Reforms in the Tax Cuts and Jobs Act begin in 2018 and affect virtually every U.S. taxpayer. Find out which changes shake up your personal finances the most so you can prepare, avoid potential pitfalls, and keep your tax liability as low as possible.
5. State and local tax breaks are limited.
Before the Tax Cuts and Jobs Act, you could include an unlimited amount of property tax and state or local income tax as an itemized deduction. (There are only seven U.S. states that don’t impose a state income tax in addition to federal tax.)
Now, you can only claim up to $10,000, or $5,000 if you’re married filing separately, for all types of state and local taxes. This cap is a huge blow if you live in a high-tax state like California or New York, where your property taxes alone could easily exceed $10,000.
6. Education incentives are modified.
It’s a mixed bag with education benefits because some stay the same, some improve, and others are reduced. But overall, there isn’t much to complain about and I’ll give you the highlights.
Starting in 2018, up to $10,000 of your 529 funds can be used for tuition at any public or private school, per student.
One new benefit is that 529 college savings plans can now be used for elementary or secondary school expenses, in addition to the costs of higher education. Starting in 2018, up to $10,000 of your 529 funds can be used for tuition at any public or private school, per student.
This expanded used of 529 funds is meant to replace Coverdell savings accounts after 2017. If you have a Coverdell, you can spend the funds, but you can’t make new contributions. You can even rollover a Coverdell to a 529 plan, if you want to consolidate your education savings.
There were rumblings that the student loan interest deduction would disappear, but fortunately that didn’t happen. You can still claim up to $2,500 per year of interest paid on student loans, if you don’t exceed annual income limits.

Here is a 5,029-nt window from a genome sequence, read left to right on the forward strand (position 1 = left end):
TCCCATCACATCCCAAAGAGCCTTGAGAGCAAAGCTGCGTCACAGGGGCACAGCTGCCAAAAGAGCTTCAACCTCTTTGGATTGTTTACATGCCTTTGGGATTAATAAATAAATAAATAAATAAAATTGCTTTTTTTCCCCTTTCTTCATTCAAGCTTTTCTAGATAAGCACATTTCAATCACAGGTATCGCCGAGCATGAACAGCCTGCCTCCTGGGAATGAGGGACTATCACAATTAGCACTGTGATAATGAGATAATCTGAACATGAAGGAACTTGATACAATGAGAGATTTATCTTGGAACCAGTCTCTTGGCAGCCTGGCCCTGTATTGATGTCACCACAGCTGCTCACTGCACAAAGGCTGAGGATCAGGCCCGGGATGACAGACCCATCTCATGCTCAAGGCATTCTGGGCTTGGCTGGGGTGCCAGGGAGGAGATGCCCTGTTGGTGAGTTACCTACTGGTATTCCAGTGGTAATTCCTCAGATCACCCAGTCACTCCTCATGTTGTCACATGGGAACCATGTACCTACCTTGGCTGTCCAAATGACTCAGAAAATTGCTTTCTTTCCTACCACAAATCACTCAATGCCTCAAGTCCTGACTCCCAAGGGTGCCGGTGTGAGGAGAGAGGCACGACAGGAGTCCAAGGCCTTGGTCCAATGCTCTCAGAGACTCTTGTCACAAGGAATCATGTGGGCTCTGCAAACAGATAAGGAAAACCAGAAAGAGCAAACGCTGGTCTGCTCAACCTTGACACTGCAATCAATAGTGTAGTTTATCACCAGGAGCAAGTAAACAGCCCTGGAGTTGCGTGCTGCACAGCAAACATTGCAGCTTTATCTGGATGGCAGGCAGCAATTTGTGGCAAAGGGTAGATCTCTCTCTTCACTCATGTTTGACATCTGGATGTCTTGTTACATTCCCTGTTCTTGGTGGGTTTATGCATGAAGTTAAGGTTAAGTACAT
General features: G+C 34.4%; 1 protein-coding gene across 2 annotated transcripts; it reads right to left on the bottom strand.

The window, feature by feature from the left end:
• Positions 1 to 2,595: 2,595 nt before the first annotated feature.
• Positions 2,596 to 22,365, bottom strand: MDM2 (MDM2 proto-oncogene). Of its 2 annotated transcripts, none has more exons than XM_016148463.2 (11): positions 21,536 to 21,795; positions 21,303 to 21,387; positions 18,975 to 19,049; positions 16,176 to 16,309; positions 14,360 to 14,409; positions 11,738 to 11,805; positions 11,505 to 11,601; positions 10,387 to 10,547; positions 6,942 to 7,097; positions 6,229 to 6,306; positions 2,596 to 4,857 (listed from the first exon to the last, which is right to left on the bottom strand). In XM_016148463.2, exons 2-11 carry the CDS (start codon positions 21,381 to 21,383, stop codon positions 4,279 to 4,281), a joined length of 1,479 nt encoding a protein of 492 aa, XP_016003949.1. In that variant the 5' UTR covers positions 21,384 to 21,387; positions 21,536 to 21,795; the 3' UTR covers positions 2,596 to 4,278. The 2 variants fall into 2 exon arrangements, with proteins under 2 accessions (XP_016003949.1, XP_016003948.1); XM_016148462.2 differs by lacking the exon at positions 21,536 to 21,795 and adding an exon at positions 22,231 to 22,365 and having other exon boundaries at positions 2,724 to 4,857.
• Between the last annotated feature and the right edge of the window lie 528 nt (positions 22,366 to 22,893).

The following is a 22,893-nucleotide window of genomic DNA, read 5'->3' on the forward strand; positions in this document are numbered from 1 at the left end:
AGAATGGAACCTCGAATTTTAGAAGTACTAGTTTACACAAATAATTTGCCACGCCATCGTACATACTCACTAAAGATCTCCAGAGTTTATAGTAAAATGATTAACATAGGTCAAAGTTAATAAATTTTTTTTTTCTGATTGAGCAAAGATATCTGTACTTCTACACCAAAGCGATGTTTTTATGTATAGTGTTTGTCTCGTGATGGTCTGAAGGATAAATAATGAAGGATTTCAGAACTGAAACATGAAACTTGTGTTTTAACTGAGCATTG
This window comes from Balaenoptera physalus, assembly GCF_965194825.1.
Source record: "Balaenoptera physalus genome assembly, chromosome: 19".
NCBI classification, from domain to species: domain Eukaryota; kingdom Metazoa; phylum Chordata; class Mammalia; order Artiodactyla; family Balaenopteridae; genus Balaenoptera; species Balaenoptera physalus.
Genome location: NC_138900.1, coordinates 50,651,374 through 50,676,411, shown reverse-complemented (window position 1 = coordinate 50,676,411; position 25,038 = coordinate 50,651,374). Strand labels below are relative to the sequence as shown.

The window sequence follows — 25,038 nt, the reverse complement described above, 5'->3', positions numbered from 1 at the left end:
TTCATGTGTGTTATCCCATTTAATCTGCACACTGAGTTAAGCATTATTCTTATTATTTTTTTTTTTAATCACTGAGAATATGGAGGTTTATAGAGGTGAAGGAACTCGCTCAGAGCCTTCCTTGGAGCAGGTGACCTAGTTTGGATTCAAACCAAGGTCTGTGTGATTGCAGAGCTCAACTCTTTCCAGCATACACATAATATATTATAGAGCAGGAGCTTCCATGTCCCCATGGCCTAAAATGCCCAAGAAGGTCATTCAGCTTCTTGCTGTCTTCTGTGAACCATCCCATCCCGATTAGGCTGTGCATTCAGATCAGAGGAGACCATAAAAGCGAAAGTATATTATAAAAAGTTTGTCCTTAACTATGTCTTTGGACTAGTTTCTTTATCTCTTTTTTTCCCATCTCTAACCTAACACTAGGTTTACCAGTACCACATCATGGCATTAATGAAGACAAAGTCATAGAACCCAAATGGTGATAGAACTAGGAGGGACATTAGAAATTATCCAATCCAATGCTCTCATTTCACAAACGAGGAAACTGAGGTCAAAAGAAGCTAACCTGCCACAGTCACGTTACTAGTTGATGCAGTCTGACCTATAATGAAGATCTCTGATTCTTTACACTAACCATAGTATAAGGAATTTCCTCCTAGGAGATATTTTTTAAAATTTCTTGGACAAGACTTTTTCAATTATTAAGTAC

See also: How to Get Out of Debt Fast
7. Healthcare mandate penalty is eliminated.
Healthcare got thrown into the tax bag because the Affordable Care Act, known as Obamacare, charged a tax penalty if you didn’t have coverage for more than 60 consecutive days. Interestingly, the new tax law doesn’t repeal the Obamacare mandate, but it does reduce the penalty to zero, starting in 2019. So, you could owe a penalty if you didn’t have coverage in 2017 or 2018.
This change is a bit confusing because it means that you’re really supposed to have health insurance, but if you don’t, the administration is going to look the other way after 2019. You might consider that a win if you plan to skip health insurance, which I don’t recommend because medical debt is a leading cause of bankruptcy.
Interestingly, the new tax law doesn’t repeal the Obamacare mandate, but it does reduce the penalty to zero, starting in 2019.
Problem is, health premiums are predicted to rise by about 10% due to fewer healthy people buying coverage once the tax penalty is lifted. If health insurers pay out more in claims than they make in premiums, they’re forced to raise rates for all policyholders or decide not to do business in certain cities, counties, or states.
Another medical issue that the Tax Cuts and Jobs Act changes is the threshold for itemizing medical deductions. Previously, you could claim medical expenses that exceed 7.5% of your adjusted gross income. But starting in 2019, they must exceed 10%, which cuts your allowable deduction.
More Tax Deductions Affected by Tax Reform Legislation
I mentioned that for many people, taking the standard deduction (instead of itemizing) may be more attractive because it will be higher starting in 2018. Another reason is that many itemized deductions have been eliminated.
Expenses for the following are no longer allowable tax deductions:
- Employee business expenses
- Tax preparation fees
- Personal casualty and theft losses (except for certain losses in federally declared disaster areas)
- Alimony payments (starting in 2019)
- Moving expenses (except for the military)
Here are some deductions you might be glad to know haven’t changed substantially or at all:
- Health savings account (HSA) contributions
- 401k retirement plan contributions
- Traditional IRA contributions
- Charitable donations
The tax reform changes I’ve mentioned here are not a complete list, but are likely to have the biggest effect on your wallet. The Tax Cuts and Jobs Act is effective through the end of 2025—so, in eight years, we’ll probably see another tax overhaul.
But for now, it’s wise to consult with a tax professional to make the most of your situation. A tax accountant or CPA can help you complete your W-4 correctly and make sure that your payroll withholding or estimated payments won’t leave you owing more.
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